Study Supports ECG Screening During Pre-Participation Exam to Identify Athletes at Risk of Sudden Cardiac Death
Article ID: 588536
Released: 25-Apr-2012 3:30 PM EDT
Source Newsroom: American Medical Society for Sports Medicine (AMSSM)
Newswise — ATLANTA, Ga. – University of Washington researcher Jessie Fudge, MD received the Dr. Harry L. Galanty Young Investigator’s Award for excellence in sports medicine research at the 21st American Medical Society for Sports Medicine Annual Meeting in Atlanta, Ga. on April 24, 2012.
Dr. Fudge’s study “Cardiovascular Screening in Young Athletes: A Prospective Study Comparing the PPE Monograph 4th Edition and Electrocardiogram” looked at the challenging issue of identifying young athletes with undiscovered cardiovascular issues. It concluded that a standardized history and physical yields a high false-positive rate in a young active population and ECG screening is feasible and provides superior sensitivity and specificity.
“ECG screening, when interpreted with modern criteria for youth athletes, provides better sensitivity and specificity compared to current screening guidelines,” said Dr. Fudge. “The addition of ECG screening to the pre-participation exam may better identify athletes at risk for sudden cardiac death.”
A total of 1,339 subjects were screened. Echocardiograms were completed in 586 (44%) for concerning medical history (24%), family history (12%), physical exam (8%), or ECG (5%). Six (0.45%) were identified with a disorder known to cause sudden cardiac death (SCD). The sensitivity and specificity to detect disorders at risk of SCD were respectively 33% and 69% for history alone, 16% and 91% for physical exam, and 100% and 95% for ECG. Fifty percent of disorders known to cause sudden cardiac death were detected by ECG alone.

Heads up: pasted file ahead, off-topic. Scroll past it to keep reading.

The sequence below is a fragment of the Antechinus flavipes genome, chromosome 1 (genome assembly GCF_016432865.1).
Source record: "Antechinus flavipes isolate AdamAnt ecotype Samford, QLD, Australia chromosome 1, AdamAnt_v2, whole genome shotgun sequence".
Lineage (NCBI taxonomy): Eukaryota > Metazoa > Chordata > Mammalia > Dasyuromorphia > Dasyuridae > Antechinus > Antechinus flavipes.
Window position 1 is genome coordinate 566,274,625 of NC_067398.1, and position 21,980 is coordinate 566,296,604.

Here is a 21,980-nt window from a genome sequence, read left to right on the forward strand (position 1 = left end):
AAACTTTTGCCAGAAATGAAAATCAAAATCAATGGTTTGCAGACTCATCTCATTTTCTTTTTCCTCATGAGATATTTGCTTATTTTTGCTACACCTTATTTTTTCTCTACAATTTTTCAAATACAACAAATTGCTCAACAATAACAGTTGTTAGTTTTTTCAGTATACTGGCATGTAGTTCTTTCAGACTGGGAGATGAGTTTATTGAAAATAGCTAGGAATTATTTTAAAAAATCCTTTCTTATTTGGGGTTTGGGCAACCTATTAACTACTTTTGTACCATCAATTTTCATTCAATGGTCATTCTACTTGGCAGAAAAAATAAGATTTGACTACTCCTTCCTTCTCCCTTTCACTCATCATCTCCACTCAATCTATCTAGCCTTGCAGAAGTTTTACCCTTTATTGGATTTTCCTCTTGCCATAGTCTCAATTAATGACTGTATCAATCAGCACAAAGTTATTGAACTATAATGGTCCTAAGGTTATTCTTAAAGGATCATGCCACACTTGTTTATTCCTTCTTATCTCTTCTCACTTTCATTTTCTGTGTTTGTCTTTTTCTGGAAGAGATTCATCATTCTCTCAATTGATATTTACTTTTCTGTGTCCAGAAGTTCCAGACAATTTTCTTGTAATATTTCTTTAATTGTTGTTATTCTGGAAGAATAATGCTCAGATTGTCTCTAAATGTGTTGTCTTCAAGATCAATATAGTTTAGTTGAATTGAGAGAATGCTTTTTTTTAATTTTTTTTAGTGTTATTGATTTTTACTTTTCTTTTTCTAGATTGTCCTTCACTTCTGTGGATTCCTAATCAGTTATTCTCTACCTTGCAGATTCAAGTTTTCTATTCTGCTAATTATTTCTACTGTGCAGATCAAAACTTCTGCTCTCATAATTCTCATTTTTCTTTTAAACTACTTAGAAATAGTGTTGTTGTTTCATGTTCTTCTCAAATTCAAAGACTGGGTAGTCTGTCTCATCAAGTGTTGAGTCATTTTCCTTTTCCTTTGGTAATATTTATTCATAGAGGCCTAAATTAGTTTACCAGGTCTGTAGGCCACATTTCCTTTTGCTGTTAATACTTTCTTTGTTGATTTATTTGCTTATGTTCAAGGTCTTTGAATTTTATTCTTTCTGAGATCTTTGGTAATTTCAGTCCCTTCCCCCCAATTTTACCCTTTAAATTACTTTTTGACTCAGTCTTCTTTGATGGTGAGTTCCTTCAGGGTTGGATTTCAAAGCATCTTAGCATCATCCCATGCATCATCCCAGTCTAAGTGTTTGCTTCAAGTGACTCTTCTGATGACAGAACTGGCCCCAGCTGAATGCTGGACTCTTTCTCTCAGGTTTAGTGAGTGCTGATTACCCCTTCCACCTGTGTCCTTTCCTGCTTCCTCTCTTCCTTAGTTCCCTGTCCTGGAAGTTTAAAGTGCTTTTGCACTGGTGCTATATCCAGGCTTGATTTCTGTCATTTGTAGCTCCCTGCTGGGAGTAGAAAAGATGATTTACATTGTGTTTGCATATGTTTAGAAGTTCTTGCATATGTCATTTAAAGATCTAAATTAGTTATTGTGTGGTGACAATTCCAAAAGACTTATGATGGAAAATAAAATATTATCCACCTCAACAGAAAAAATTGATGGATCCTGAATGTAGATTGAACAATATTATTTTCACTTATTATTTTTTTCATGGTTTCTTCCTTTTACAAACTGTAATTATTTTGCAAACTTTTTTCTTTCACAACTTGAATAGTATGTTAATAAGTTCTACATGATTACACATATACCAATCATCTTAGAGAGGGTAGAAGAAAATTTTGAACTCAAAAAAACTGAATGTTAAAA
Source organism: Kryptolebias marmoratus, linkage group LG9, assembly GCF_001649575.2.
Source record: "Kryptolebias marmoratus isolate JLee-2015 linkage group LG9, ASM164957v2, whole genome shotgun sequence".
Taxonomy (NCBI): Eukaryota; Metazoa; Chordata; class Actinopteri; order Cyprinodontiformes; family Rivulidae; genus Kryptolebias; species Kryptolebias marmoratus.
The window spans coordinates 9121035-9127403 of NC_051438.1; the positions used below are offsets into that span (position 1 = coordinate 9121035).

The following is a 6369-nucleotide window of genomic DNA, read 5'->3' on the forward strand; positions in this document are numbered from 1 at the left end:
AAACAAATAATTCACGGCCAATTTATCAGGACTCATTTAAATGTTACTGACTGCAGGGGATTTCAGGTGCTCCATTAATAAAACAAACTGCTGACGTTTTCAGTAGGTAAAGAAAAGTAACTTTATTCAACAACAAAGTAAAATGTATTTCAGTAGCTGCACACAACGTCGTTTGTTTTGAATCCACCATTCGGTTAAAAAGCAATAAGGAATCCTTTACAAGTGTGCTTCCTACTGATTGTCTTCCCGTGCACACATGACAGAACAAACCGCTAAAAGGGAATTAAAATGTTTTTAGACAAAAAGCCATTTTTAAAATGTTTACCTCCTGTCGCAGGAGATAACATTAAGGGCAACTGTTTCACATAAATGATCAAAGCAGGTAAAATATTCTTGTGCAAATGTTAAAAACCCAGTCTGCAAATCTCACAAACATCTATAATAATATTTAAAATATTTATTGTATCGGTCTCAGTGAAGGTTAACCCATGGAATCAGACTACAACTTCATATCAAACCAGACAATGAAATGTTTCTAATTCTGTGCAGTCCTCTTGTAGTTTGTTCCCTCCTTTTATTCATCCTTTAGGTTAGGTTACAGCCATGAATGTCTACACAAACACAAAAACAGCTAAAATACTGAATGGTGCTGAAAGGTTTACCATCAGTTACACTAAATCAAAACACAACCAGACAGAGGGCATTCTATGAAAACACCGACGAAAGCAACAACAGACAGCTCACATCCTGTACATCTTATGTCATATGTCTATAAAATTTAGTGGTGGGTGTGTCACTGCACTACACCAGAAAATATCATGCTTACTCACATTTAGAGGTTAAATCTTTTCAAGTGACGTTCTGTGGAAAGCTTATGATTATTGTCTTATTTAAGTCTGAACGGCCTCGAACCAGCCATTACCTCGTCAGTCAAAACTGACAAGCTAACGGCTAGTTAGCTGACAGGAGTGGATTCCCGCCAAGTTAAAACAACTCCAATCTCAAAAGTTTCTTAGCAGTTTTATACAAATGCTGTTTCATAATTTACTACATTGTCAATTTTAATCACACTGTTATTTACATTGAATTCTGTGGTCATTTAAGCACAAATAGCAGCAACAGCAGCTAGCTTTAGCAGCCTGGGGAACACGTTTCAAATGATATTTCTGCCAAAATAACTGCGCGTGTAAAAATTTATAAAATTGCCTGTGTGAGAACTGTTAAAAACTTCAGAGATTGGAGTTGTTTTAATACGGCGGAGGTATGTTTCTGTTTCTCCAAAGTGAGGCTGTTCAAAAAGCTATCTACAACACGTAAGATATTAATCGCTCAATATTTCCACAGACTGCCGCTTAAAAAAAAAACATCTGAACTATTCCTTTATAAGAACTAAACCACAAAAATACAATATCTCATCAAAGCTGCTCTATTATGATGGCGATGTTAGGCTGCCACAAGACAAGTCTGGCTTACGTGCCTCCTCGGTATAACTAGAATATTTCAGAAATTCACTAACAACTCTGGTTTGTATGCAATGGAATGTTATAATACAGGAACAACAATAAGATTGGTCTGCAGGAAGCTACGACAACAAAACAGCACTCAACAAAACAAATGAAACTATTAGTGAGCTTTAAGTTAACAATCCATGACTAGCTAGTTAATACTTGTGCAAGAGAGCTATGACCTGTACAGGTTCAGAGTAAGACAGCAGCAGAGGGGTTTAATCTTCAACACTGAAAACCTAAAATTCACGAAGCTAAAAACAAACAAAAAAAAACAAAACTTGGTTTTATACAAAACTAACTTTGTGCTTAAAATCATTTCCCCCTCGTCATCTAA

Co-authors of the research are Jonathan Drezner, MD; Kimberly Harmon, MD; David Owens, MD; Jordan Prutkin, MD, MHS; Irfan Asif, MD; Alison Haruta, Hank Pelto, MD; Ashwin Rao, MD; and Jack Salerno, MD all from the University of Washington
The conference featured lectures and research addressing the most challenging topics in sports medicine today including prevention of sudden death, cardiovascular issues in athletes, concussion, biologic therapies, and other controversies facing the field of sports medicine.
More than 1,200 sports medicine physicians from across the United States and 12 countries throughout the world attended the meeting.
The Galanty Young Investigator’s Award is presented at the AMSSM Annual Meeting for the most outstanding research presentation by a member who is a sports medicine fellow or who has recently completed fellowship training. The award was established in 2003 to honor Harry Galanty, MD, a charter member of the AMSSM, who passed away in 1999 at the age of 36. Dr. Galanty’s contributions to sports medicine combined clinical service, and a commitment to teaching and research.
Dr. Fudge is completing a fellowship in primary care sports medicine at the University of Washington. She completed a family medicine residency at UW.
The AMSSM is a multi-disciplinary organization of sports medicine physicians whose members are dedicated to education, research, advocacy, and the care of athletes of all ages. Founded in 1991, the AMSSM is now comprised of more than 2,000 sports medicine physicians whose goal is to provide a link between the rapidly expanding core of knowledge related to sports medicine and its application to patients in a clinical setting.